It is no longer a secret that intercountry adoption, in the past and present, is not about 'saving orphans', but about taking children from vulnerable families.
The abuses of the Korean adoption system, spelled out in THIS ARTICLE are not typical for South Korea. They can be found in most if not all other sending countries. Same system, same abuses.
What does “Gotcha” mean?
By Jane Jeong Trenka | Published: November 3, 2009
Lee Pil-rye, Trenka's "birthmother"
November is National Adoption Month. What would such a celebration of adoption, whether in the U.S. or another country, mean to my Korean birthmother?
At the time my mother became a “birthmother,” I was six months old, and my sister was four years old. Because she passed away about nine years ago, I will take the liberty of imagining what she might say about the meaning of adoption in her life, if she could read other people’s blogs in English, and if she could blog back.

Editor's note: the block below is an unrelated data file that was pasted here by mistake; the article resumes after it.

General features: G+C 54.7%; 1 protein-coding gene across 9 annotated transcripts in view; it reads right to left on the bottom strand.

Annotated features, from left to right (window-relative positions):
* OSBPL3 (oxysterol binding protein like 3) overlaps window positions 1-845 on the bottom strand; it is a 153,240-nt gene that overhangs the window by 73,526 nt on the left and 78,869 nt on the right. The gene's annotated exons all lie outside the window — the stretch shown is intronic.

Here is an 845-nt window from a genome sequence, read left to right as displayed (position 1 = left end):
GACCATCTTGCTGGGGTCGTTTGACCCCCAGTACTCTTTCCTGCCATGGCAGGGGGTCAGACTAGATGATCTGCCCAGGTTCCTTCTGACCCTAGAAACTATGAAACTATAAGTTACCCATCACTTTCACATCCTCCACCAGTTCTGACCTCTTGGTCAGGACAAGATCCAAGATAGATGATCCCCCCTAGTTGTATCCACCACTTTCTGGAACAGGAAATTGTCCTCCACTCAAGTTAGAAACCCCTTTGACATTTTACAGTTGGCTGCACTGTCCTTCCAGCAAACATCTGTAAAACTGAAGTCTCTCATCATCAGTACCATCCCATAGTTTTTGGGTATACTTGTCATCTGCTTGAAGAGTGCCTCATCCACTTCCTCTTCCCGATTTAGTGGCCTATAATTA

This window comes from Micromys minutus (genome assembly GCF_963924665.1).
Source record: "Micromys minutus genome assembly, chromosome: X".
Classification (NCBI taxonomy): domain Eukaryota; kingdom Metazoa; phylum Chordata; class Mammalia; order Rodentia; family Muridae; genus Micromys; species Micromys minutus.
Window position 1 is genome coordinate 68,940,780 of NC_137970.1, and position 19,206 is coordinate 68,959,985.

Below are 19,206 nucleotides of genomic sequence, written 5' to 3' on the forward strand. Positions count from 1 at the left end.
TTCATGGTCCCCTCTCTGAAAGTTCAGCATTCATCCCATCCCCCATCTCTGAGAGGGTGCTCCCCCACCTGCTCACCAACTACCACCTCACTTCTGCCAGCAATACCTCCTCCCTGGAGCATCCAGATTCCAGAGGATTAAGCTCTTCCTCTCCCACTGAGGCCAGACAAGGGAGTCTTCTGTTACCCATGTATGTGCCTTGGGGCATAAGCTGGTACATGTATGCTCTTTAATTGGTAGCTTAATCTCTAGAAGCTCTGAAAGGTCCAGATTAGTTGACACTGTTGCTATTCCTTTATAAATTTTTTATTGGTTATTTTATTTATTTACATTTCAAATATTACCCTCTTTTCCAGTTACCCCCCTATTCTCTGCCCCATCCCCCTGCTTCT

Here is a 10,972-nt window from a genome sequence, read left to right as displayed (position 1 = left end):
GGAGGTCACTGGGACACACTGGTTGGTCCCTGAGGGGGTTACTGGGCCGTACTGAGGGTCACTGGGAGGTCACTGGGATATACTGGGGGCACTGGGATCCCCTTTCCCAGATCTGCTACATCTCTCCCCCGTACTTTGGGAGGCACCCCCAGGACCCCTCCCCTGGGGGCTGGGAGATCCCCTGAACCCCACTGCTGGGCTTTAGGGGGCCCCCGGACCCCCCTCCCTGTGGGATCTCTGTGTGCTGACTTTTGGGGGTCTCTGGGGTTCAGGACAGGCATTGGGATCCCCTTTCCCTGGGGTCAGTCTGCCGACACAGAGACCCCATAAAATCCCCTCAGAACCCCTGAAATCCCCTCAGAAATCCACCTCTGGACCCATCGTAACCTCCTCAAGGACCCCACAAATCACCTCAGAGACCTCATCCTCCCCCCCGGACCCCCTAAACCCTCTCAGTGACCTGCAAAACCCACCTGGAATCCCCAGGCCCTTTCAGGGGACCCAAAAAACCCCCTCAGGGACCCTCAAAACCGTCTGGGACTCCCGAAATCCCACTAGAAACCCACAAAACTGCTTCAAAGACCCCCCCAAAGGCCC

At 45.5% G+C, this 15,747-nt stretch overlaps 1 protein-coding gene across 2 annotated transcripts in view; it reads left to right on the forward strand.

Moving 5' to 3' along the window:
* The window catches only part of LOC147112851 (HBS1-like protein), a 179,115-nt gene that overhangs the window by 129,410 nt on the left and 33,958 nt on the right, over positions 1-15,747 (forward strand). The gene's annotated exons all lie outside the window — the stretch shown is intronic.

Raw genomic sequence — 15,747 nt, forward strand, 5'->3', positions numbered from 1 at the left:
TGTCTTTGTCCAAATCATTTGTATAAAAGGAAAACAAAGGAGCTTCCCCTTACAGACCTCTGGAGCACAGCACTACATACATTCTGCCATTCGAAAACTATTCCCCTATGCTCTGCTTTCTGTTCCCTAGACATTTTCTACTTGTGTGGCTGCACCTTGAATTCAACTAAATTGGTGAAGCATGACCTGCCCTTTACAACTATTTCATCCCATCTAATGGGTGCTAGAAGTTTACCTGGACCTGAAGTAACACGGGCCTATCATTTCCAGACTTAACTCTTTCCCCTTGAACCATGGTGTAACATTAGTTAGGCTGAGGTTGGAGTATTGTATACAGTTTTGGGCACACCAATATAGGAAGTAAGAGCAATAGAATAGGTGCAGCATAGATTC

What Adoption Means to Me
By Lee Pil-rye
I did not give birth to my child “with my heart.” I gave birth to my child with my body – painful, and tearing.
I did not “give” my child to another mother as a “gift.”
I was desperate and without the means to earn enough money myself. I and my children were victims of domestic violence. There was nowhere for us to go. No one would help us. We were so alone. I had no other choice but to relinquish my children.
But my children did not feel relinquished. They felt abandoned. I am so, so sorry.
See also: Truth and Reconciliation for the Adoption Community of Korea TRACK